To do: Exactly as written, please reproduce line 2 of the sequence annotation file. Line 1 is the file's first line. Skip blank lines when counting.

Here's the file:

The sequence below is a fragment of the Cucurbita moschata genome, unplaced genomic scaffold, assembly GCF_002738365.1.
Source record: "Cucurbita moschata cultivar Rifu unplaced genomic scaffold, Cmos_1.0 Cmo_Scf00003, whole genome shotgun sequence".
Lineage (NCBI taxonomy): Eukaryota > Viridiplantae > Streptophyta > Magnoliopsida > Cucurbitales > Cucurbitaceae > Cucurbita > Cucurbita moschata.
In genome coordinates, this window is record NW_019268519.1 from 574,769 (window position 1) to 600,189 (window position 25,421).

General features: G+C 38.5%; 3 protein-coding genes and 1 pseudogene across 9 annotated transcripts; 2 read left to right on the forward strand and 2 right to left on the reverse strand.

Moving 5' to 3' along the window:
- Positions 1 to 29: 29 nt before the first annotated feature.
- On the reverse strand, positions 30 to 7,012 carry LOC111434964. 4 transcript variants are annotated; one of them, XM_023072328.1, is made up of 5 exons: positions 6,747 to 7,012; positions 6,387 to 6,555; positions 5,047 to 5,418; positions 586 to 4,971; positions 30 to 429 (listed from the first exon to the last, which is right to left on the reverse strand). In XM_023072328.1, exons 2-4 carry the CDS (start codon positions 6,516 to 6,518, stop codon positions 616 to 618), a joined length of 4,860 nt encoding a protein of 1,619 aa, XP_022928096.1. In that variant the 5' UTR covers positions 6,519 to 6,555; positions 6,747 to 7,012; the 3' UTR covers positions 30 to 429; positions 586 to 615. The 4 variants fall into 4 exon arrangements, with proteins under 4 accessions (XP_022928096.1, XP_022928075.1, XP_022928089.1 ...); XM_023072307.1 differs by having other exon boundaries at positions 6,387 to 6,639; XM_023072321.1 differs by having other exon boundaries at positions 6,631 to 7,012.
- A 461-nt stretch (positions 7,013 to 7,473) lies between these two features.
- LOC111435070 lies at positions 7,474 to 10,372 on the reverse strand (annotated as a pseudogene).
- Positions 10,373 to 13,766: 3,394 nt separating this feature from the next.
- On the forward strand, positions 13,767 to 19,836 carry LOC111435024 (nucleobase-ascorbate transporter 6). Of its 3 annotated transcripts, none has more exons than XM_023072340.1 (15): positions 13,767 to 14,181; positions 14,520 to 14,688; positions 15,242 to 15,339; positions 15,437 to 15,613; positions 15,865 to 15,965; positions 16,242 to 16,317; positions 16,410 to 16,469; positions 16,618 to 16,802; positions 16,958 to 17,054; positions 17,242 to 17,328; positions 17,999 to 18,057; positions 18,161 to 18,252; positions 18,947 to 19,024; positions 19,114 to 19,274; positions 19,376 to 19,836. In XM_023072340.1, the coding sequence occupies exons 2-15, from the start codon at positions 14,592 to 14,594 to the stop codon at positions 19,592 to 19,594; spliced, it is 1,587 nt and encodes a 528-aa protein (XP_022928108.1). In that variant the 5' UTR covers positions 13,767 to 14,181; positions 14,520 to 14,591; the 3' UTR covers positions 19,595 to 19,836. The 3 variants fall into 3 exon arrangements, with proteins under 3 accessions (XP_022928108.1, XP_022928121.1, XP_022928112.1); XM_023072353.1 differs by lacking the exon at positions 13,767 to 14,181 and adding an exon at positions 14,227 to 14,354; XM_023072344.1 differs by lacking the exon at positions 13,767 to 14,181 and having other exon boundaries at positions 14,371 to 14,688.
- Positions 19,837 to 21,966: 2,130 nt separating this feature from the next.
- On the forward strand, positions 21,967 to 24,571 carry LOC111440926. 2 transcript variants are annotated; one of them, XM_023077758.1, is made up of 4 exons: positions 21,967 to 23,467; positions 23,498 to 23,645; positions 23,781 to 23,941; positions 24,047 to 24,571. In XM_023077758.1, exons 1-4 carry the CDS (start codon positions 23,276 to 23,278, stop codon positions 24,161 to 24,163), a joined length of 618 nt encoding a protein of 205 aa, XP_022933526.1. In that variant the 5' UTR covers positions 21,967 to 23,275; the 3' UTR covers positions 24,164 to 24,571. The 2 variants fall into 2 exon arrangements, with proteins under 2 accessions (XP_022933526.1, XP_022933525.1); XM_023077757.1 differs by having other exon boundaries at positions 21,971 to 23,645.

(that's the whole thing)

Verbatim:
Source record: "Cucurbita moschata cultivar Rifu unplaced genomic scaffold, Cmos_1.0 Cmo_Scf00003, whole genome shotgun sequence".